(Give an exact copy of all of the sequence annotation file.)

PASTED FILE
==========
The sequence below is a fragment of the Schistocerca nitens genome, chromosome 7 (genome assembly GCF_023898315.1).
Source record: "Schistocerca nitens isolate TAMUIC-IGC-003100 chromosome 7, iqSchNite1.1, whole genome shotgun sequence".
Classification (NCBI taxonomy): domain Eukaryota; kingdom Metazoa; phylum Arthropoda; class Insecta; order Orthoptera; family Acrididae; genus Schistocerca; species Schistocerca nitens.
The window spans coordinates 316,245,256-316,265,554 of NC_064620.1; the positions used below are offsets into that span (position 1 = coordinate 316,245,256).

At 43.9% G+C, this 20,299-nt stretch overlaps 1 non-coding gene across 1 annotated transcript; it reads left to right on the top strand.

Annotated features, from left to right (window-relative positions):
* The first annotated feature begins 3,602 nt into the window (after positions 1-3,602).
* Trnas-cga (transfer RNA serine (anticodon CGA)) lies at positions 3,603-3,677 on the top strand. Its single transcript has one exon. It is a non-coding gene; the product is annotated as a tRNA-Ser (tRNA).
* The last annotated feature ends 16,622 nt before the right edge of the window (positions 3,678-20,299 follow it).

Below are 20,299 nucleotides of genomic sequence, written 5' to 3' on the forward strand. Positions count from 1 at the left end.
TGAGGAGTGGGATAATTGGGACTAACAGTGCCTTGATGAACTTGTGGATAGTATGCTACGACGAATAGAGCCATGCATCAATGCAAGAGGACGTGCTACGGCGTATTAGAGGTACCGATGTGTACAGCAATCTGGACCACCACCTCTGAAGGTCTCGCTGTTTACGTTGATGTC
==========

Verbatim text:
The sequence below is a fragment of the Schistocerca nitens genome, chromosome 7 (genome assembly GCF_023898315.1).
Source record: "Schistocerca nitens isolate TAMUIC-IGC-003100 chromosome 7, iqSchNite1.1, whole genome shotgun sequence".
Classification (NCBI taxonomy): domain Eukaryota; kingdom Metazoa; phylum Arthropoda; class Insecta; order Orthoptera; family Acrididae; genus Schistocerca; species Schistocerca nitens.
The window spans coordinates 316,245,256-316,265,554 of NC_064620.1; the positions used below are offsets into that span (position 1 = coordinate 316,245,256).

At 43.9% G+C, this 20,299-nt stretch overlaps 1 non-coding gene across 1 annotated transcript; it reads left to right on the top strand.

Annotated features, from left to right (window-relative positions):
* The first annotated feature begins 3,602 nt into the window (after positions 1-3,602).
* Trnas-cga (transfer RNA serine (anticodon CGA)) lies at positions 3,603-3,677 on the top strand. Its single transcript has one exon. It is a non-coding gene; the product is annotated as a tRNA-Ser (tRNA).
* The last annotated feature ends 16,622 nt before the right edge of the window (positions 3,678-20,299 follow it).

Below are 20,299 nucleotides of genomic sequence, written 5' to 3' on the forward strand. Positions count from 1 at the left end.
TGAGGAGTGGGATAATTGGGACTAACAGTGCCTTGATGAACTTGTGGATAGTATGCTACGACGAATAGAGCCATGCATCAATGCAAGAGGACGTGCTACGGCGTATTAGAGGTACCGATGTGTACAGCAATCTGGACCACCACCTCTGAAGGTCTCGCTGTTTACGTTGATGTC